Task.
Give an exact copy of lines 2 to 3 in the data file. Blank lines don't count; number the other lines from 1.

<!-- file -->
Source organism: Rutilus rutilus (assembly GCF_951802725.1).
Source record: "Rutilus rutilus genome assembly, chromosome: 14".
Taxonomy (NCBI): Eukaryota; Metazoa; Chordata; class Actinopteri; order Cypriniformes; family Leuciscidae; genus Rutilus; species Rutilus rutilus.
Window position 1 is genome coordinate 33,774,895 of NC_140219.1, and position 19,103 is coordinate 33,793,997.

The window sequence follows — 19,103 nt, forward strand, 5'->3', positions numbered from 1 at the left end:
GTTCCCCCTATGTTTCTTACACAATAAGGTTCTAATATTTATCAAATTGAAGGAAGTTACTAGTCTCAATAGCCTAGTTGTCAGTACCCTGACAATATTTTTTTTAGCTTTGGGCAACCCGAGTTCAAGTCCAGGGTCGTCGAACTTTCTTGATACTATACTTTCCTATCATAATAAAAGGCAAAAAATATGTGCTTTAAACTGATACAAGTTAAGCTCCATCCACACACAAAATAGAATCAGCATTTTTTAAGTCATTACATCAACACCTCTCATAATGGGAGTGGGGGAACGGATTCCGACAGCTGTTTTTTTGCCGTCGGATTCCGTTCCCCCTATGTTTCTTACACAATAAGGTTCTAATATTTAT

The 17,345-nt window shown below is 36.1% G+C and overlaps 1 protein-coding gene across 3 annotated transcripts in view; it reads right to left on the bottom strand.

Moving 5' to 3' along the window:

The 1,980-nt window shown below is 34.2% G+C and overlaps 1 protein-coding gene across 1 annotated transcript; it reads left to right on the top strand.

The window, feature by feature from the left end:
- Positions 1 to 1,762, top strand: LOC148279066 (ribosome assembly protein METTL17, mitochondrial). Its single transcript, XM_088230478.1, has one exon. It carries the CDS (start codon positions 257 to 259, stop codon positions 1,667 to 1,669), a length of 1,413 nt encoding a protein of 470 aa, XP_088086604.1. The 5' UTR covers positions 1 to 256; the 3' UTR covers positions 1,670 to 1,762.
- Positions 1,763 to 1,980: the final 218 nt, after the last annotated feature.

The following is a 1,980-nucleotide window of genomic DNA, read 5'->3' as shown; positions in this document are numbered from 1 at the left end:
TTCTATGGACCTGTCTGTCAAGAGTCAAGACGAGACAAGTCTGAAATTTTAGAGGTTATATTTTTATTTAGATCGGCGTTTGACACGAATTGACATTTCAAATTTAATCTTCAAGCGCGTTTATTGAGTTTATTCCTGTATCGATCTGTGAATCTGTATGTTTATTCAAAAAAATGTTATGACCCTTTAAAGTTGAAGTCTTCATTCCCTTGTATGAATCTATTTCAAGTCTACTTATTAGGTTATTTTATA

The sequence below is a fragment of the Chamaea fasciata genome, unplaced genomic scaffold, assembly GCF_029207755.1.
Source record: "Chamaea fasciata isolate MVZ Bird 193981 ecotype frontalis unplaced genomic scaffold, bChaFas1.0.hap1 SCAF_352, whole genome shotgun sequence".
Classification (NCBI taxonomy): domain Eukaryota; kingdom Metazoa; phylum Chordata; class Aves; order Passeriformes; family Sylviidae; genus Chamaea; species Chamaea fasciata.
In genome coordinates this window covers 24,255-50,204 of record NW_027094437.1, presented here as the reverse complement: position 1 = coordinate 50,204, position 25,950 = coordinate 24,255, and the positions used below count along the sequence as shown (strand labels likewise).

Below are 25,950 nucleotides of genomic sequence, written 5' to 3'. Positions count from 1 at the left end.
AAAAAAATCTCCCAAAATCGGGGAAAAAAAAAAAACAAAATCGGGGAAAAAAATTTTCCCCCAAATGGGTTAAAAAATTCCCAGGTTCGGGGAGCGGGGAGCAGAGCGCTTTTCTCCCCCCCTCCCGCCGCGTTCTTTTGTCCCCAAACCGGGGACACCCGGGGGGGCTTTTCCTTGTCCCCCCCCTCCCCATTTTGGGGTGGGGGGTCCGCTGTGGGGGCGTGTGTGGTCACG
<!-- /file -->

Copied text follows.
Source record: "Rutilus rutilus genome assembly, chromosome: 14".
Taxonomy (NCBI): Eukaryota; Metazoa; Chordata; class Actinopteri; order Cypriniformes; family Leuciscidae; genus Rutilus; species Rutilus rutilus.